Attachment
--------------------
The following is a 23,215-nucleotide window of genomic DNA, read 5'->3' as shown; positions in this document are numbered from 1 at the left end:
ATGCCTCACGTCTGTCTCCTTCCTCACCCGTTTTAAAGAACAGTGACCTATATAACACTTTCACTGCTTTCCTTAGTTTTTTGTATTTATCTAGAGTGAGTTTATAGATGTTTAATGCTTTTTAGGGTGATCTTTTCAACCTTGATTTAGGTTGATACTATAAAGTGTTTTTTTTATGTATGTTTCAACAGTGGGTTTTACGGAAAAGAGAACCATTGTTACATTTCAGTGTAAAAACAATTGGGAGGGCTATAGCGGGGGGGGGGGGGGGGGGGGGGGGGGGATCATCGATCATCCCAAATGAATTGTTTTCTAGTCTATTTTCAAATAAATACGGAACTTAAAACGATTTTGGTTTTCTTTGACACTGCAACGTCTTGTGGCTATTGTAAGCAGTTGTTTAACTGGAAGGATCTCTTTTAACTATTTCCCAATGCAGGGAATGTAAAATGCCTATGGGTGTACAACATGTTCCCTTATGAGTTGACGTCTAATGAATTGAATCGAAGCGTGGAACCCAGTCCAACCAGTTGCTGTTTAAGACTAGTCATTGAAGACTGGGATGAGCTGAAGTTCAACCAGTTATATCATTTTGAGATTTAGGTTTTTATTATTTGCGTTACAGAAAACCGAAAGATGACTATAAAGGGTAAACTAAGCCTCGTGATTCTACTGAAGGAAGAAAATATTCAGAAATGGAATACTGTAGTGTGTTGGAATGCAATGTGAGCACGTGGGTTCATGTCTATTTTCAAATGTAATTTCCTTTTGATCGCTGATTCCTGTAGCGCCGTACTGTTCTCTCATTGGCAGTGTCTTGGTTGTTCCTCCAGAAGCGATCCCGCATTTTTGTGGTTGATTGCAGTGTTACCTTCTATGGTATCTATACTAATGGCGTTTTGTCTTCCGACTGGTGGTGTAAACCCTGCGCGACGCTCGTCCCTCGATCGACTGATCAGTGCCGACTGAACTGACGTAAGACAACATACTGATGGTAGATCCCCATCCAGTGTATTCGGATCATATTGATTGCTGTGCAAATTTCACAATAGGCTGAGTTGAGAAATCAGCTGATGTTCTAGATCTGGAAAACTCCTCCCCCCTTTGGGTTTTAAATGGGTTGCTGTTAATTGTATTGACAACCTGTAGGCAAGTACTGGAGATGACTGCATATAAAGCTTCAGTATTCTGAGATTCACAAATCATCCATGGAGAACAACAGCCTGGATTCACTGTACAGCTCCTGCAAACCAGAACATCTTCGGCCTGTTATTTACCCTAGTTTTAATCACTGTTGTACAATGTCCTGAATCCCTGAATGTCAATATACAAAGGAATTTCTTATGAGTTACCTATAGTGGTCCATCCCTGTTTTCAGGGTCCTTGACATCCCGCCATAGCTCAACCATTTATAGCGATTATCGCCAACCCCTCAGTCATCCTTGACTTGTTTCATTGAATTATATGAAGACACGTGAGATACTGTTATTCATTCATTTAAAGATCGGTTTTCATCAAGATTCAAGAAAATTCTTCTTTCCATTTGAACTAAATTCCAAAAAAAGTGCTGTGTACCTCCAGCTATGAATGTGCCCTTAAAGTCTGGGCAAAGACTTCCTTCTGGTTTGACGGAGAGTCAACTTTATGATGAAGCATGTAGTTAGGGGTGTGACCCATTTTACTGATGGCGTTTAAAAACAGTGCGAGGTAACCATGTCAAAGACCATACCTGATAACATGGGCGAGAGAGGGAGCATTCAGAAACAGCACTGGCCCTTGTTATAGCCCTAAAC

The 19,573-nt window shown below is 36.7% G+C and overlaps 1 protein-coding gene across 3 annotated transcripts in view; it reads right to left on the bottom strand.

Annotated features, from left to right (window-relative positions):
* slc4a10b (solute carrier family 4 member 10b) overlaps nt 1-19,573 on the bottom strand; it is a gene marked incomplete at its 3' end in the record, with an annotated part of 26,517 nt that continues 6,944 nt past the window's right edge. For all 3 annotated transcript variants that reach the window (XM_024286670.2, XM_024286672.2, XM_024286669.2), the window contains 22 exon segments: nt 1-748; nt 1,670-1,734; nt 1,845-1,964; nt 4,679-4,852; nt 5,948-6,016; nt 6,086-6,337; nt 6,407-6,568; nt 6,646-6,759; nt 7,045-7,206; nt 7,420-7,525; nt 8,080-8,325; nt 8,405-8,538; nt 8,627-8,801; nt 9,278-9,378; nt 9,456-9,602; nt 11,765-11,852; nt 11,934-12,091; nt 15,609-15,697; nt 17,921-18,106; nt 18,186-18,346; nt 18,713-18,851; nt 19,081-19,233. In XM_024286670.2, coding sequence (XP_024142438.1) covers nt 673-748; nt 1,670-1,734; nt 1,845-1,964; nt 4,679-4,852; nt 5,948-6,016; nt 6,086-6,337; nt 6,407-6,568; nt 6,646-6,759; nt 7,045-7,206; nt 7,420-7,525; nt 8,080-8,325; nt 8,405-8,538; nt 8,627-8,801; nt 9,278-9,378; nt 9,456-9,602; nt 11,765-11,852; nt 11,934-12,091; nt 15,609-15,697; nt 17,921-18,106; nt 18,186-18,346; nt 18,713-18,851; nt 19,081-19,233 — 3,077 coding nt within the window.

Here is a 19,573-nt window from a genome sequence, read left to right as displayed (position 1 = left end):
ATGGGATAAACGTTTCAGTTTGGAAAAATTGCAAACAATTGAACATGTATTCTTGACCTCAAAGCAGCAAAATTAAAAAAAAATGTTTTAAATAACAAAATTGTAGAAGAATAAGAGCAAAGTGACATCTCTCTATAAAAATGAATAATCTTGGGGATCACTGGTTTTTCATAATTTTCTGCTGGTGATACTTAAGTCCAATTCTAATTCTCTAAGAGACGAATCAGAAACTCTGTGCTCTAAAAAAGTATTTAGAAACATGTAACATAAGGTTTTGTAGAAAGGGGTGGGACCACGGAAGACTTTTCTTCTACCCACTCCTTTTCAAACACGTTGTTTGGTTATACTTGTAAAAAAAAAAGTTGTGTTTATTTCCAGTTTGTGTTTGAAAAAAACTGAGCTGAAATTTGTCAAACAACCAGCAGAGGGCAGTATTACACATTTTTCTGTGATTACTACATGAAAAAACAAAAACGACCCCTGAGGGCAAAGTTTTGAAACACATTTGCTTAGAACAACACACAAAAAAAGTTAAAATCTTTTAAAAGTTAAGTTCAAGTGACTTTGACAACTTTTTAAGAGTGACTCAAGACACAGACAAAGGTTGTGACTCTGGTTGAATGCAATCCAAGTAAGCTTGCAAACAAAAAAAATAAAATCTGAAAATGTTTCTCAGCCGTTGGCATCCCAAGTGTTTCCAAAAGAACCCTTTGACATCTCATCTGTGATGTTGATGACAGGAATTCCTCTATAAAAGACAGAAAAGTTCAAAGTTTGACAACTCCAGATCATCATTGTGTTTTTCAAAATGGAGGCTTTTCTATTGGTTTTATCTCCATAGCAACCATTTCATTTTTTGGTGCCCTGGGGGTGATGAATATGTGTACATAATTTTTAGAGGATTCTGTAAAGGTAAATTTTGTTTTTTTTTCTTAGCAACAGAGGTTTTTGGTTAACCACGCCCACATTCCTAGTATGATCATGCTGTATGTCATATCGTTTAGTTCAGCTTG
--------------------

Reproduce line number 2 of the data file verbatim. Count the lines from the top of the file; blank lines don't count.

ATGCCTCACGTCTGTCTCCTTCCTCACCCGTTTTAAAGAACAGTGACCTATATAACACTTTCACTGCTTTCCTTAGTTTTTTGTATTTATCTAGAGTGAGTTTATAGATGTTTAATGCTTTTTAGGGTGATCTTTTCAACCTTGATTTAGGTTGATACTATAAAGTGTTTTTTTTATGTATGTTTCAACAGTGGGTTTTACGGAAAAGAGAACCATTGTTACATTTCAGTGTAAAAACAATTGGGAGGGCTATAGCGGGGGGGGGGGGGGGGGGGGGGGGGGGATCATCGATCATCCCAAATGAATTGTTTTCTAGTCTATTTTCAAATAAATACGGAACTTAAAACGATTTTGGTTTTCTTTGACACTGCAACGTCTTGTGGCTATTGTAAGCAGTTGTTTAACTGGAAGGATCTCTTTTAACTATTTCCCAATGCAGGGAATGTAAAATGCCTATGGGTGTACAACATGTTCCCTTATGAGTTGACGTCTAATGAATTGAATCGAAGCGTGGAACCCAGTCCAACCAGTTGCTGTTTAAGACTAGTCATTGAAGACTGGGATGAGCTGAAGTTCAACCAGTTATATCATTTTGAGATTTAGGTTTTTATTATTTGCGTTACAGAAAACCGAAAGATGACTATAAAGGGTAAACTAAGCCTCGTGATTCTACTGAAGGAAGAAAATATTCAGAAATGGAATACTGTAGTGTGTTGGAATGCAATGTGAGCACGTGGGTTCATGTCTATTTTCAAATGTAATTTCCTTTTGATCGCTGATTCCTGTAGCGCCGTACTGTTCTCTCATTGGCAGTGTCTTGGTTGTTCCTCCAGAAGCGATCCCGCATTTTTGTGGTTGATTGCAGTGTTACCTTCTATGGTATCTATACTAATGGCGTTTTGTCTTCCGACTGGTGGTGTAAACCCTGCGCGACGCTCGTCCCTCGATCGACTGATCAGTGCCGACTGAACTGACGTAAGACAACATACTGATGGTAGATCCCCATCCAGTGTATTCGGATCATATTGATTGCTGTGCAAATTTCACAATAGGCTGAGTTGAGAAATCAGCTGATGTTCTAGATCTGGAAAACTCCTCCCCCCTTTGGGTTTTAAATGGGTTGCTGTTAATTGTATTGACAACCTGTAGGCAAGTACTGGAGATGACTGCATATAAAGCTTCAGTATTCTGAGATTCACAAATCATCCATGGAGAACAACAGCCTGGATTCACTGTACAGCTCCTGCAAACCAGAACATCTTCGGCCTGTTATTTACCCTAGTTTTAATCACTGTTGTACAATGTCCTGAATCCCTGAATGTCAATATACAAAGGAATTTCTTATGAGTTACCTATAGTGGTCCATCCCTGTTTTCAGGGTCCTTGACATCCCGCCATAGCTCAACCATTTATAGCGATTATCGCCAACCCCTCAGTCATCCTTGACTTGTTTCATTGAATTATATGAAGACACGTGAGATACTGTTATTCATTCATTTAAAGATCGGTTTTCATCAAGATTCAAGAAAATTCTTCTTTCCATTTGAACTAAATTCCAAAAAAAGTGCTGTGTACCTCCAGCTATGAATGTGCCCTTAAAGTCTGGGCAAAGACTTCCTTCTGGTTTGACGGAGAGTCAACTTTATGATGAAGCATGTAGTTAGGGGTGTGACCCATTTTACTGATGGCGTTTAAAAACAGTGCGAGGTAACCATGTCAAAGACCATACCTGATAACATGGGCGAGAGAGGGAGCATTCAGAAACAGCACTGGCCCTTGTTATAGCCCTAAAC